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Cambodian Grrrl: Self-Publishing in Phnom Penh

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4.06  ·  Rating details ·  63 ratings  ·  13 reviews
In Cambodian Grrrl: Self-Publishing in Phnom Penh, writer and independent publisher Anne Elizabeth Moore brings her experience in the American cultural underground to Cambodia, a country known mostly for the savage extermination of around 2 million of its own under the four-year reign of the Khmer Rouge.

Following the publication of her critically acclaimed book Unmarketabl
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96 pages
Published September 2011 by CantankerousTitles.com (first published August 1st 2011)
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Kimberly
Oct 04, 2011 rated it it was ok  ·  review of another edition
I was excited to read this book because I thought it would be more from the point of view of the actual Cambodian girls...wrong. I've been to Cambodia so already knew the history. It just wasn't the oral history type book I thought it would be, but I enjoyed it all the same.
Tatyana Kagamas
The most charming parts of the book come in Anne Elizabeth Moore's interactions with the vibrant Cambodian teenagers she is collaborating with. Moore's portrayal of the girls' excitement, interests, challenges and daily lives is fascinating, exciting, empathetic and often quite funny.

I do, however, find certain parts of the book problematic. The beginning and middle sections are largely composed of Moore's impressions of Cambodian culture and how the country's history impacts its present. These
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Veronica
Aug 10, 2011 rated it it was amazing
It looks cute, but it packs a punch.
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Disclaimer: I consider Anne Elizabeth Moore a friend and partner in crime. So my gloating about how awesome this book is should be taken with an industrial sized grain of salt. Or maybe not, because it is true.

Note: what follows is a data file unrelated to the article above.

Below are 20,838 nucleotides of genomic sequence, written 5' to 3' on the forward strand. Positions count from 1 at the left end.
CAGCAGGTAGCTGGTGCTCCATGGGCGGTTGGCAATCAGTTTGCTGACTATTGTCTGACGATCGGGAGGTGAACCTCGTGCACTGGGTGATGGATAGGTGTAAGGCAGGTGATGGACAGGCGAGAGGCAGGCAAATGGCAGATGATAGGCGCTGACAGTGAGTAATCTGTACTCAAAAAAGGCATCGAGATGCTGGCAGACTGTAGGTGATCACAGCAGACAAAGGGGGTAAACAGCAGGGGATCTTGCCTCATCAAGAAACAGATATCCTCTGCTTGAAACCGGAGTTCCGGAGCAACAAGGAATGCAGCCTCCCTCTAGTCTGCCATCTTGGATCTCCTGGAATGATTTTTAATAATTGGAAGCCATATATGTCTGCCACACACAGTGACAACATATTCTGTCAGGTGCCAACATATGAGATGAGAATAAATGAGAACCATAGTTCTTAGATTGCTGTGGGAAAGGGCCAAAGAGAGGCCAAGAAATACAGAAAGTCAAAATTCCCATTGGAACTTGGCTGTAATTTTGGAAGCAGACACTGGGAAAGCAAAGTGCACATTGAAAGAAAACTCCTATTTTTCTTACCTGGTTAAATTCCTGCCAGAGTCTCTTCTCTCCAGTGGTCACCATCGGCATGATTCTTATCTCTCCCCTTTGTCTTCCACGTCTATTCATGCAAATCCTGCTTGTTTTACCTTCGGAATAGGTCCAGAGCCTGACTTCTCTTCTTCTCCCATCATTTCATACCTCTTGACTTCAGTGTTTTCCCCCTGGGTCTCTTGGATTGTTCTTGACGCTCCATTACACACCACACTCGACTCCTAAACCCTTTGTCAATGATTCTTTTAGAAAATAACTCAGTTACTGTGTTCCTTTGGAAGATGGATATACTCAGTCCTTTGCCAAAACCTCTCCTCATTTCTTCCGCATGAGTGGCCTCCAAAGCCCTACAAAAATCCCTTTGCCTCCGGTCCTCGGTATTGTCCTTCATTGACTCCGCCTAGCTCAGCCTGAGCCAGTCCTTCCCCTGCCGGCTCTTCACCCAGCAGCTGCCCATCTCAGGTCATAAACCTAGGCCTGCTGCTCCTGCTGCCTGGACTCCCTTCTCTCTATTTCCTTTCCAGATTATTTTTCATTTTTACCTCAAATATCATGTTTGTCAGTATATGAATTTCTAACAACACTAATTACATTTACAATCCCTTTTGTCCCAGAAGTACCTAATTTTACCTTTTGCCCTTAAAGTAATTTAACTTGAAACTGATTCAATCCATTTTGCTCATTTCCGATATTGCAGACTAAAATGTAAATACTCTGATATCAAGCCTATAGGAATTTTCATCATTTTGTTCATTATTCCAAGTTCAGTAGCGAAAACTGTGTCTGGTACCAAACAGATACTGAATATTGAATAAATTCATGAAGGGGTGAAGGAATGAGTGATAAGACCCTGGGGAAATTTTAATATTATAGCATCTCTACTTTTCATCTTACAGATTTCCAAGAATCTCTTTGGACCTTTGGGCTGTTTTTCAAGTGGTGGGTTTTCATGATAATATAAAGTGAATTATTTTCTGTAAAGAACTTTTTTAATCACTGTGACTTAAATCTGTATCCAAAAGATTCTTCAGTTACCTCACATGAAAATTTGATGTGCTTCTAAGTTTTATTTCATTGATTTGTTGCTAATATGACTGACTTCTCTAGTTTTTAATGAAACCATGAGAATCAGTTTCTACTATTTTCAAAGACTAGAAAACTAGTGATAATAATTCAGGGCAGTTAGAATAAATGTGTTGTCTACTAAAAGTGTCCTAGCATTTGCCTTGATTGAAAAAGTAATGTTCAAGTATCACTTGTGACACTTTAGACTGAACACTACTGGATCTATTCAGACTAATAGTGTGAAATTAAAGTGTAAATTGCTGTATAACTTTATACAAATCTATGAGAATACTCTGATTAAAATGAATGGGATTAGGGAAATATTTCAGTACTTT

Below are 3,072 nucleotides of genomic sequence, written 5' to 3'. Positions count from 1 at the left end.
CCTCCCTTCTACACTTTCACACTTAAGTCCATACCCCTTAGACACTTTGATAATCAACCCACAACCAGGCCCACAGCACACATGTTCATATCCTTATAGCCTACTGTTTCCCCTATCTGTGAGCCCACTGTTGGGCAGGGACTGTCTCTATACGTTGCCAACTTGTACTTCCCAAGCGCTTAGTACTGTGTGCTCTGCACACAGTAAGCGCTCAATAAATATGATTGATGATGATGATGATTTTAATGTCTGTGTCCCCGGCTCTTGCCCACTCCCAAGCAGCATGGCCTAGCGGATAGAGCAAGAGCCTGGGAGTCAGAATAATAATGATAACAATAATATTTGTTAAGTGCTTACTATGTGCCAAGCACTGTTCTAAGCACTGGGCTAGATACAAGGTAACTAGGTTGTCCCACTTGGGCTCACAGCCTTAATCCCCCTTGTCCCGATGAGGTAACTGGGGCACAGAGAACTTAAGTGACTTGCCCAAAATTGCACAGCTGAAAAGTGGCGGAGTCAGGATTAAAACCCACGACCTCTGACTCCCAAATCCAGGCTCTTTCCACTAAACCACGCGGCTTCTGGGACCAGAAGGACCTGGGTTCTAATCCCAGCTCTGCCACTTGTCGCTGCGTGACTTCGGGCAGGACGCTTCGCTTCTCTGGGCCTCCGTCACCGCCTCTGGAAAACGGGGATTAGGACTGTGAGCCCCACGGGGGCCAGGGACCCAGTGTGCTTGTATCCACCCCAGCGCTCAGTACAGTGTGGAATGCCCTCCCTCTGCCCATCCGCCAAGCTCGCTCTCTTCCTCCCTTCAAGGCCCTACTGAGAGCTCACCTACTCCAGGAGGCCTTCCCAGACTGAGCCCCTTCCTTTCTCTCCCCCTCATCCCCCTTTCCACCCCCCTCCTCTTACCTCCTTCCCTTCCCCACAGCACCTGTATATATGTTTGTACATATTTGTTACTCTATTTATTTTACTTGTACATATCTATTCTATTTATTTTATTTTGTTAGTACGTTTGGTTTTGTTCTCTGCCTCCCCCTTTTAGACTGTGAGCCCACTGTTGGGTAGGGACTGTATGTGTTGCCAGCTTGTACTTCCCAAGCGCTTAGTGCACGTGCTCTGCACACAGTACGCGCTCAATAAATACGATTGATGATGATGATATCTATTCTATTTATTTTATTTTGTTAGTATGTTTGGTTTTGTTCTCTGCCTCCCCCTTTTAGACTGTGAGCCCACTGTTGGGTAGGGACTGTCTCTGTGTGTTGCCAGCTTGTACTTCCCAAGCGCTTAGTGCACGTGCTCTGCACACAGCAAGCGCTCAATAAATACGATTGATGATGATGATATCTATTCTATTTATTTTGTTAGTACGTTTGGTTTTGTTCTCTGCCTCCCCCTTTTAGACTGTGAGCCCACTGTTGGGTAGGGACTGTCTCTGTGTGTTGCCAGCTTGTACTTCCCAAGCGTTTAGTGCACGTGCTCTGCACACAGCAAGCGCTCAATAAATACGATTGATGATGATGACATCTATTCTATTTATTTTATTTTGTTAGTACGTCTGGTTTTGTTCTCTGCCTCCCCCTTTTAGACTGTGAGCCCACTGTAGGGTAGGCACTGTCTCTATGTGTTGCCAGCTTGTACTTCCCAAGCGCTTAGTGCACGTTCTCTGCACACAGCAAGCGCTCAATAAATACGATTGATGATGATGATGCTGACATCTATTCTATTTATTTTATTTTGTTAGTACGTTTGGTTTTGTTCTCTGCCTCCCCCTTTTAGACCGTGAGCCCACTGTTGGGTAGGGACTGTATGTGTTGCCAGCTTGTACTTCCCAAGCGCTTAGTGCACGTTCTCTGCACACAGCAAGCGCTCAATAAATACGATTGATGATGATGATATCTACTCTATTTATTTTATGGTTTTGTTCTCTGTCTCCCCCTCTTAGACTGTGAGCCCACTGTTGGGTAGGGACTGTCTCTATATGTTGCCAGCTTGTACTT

The full title of the book is Cambodian Grrrl: Self Publishing in Phnom Penh. But this book is neither about Cambodia nor self-publishing. Rather it is about love.

Sure, Anne heads out to Cambodia and meets up with a g
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Tech
Oct 05, 2011 marked it as to-read  ·  review of another edition
I'm already feeling conflicted about this.
Rick Silva
Jul 31, 2017 rated it really liked it  ·  review of another edition
Author Anne Elizabeth Moore recounts her time living in a girls college dormitory in Phnom Penh, where she taught a class on zine-making. The connections between zines and Southeast Asia were an immediate hook for me, as both are among my areas of interest.

The author packs a lot of insights into a relatively thin volume. From feminism to punk culture to consumerism, to the culture of haggling to government corruption to the legacy of the Pol Pot regime, Moore gives a rapid-fire exchange of views
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Malcolm
Apr 05, 2013 rated it really liked it  ·  review of another edition
This fabulous small book operates at several levels and packs a punch for doing so: it is a travelogue of an unsettling kind, a text of feminist practice, an example of cultural politics in action, a justification of a punk sensibility-of-subversion and a tale of the politics of national amnesia. In it, Anne Elizabeth Moore (and here I have to confess to a bit of fandom – Punk Planet, which she edited and that I stumbled upon from time to time on travels away from my small South Pacific homeland ...more
Tobi
Sep 19, 2011 rated it liked it